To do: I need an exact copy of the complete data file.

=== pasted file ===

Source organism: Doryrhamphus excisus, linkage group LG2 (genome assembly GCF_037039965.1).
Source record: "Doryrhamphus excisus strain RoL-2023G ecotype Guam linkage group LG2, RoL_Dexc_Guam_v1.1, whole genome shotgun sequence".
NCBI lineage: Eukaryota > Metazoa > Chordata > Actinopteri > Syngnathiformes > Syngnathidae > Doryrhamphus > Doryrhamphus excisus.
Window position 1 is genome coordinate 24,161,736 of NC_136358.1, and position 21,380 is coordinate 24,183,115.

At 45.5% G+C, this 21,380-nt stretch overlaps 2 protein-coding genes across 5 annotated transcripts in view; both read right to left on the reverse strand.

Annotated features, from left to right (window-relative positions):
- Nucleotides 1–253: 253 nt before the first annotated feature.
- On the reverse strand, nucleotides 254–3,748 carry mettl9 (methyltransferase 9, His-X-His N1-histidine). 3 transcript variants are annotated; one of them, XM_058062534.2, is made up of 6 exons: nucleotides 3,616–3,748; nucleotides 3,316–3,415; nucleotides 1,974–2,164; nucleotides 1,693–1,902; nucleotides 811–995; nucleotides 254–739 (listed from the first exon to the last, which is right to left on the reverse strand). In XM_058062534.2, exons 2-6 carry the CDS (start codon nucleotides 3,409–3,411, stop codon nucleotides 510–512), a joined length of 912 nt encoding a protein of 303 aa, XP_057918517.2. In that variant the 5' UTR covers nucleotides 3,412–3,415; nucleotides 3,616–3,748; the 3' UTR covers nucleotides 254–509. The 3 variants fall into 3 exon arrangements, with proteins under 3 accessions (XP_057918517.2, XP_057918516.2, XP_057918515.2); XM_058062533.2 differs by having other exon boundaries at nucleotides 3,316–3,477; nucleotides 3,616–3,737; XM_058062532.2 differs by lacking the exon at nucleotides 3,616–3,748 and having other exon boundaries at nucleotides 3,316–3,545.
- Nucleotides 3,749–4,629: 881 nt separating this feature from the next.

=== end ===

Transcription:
Source organism: Doryrhamphus excisus, linkage group LG2 (genome assembly GCF_037039965.1).
Source record: "Doryrhamphus excisus strain RoL-2023G ecotype Guam linkage group LG2, RoL_Dexc_Guam_v1.1, whole genome shotgun sequence".
NCBI lineage: Eukaryota > Metazoa > Chordata > Actinopteri > Syngnathiformes > Syngnathidae > Doryrhamphus > Doryrhamphus excisus.
Window position 1 is genome coordinate 24,161,736 of NC_136358.1, and position 21,380 is coordinate 24,183,115.

At 45.5% G+C, this 21,380-nt stretch overlaps 2 protein-coding genes across 5 annotated transcripts in view; both read right to left on the reverse strand.

Annotated features, from left to right (window-relative positions):
- Nucleotides 1–253: 253 nt before the first annotated feature.
- On the reverse strand, nucleotides 254–3,748 carry mettl9 (methyltransferase 9, His-X-His N1-histidine). 3 transcript variants are annotated; one of them, XM_058062534.2, is made up of 6 exons: nucleotides 3,616–3,748; nucleotides 3,316–3,415; nucleotides 1,974–2,164; nucleotides 1,693–1,902; nucleotides 811–995; nucleotides 254–739 (listed from the first exon to the last, which is right to left on the reverse strand). In XM_058062534.2, exons 2-6 carry the CDS (start codon nucleotides 3,409–3,411, stop codon nucleotides 510–512), a joined length of 912 nt encoding a protein of 303 aa, XP_057918517.2. In that variant the 5' UTR covers nucleotides 3,412–3,415; nucleotides 3,616–3,748; the 3' UTR covers nucleotides 254–509. The 3 variants fall into 3 exon arrangements, with proteins under 3 accessions (XP_057918517.2, XP_057918516.2, XP_057918515.2); XM_058062533.2 differs by having other exon boundaries at nucleotides 3,316–3,477; nucleotides 3,616–3,737; XM_058062532.2 differs by lacking the exon at nucleotides 3,616–3,748 and having other exon boundaries at nucleotides 3,316–3,545.
- Nucleotides 3,749–4,629: 881 nt separating this feature from the next.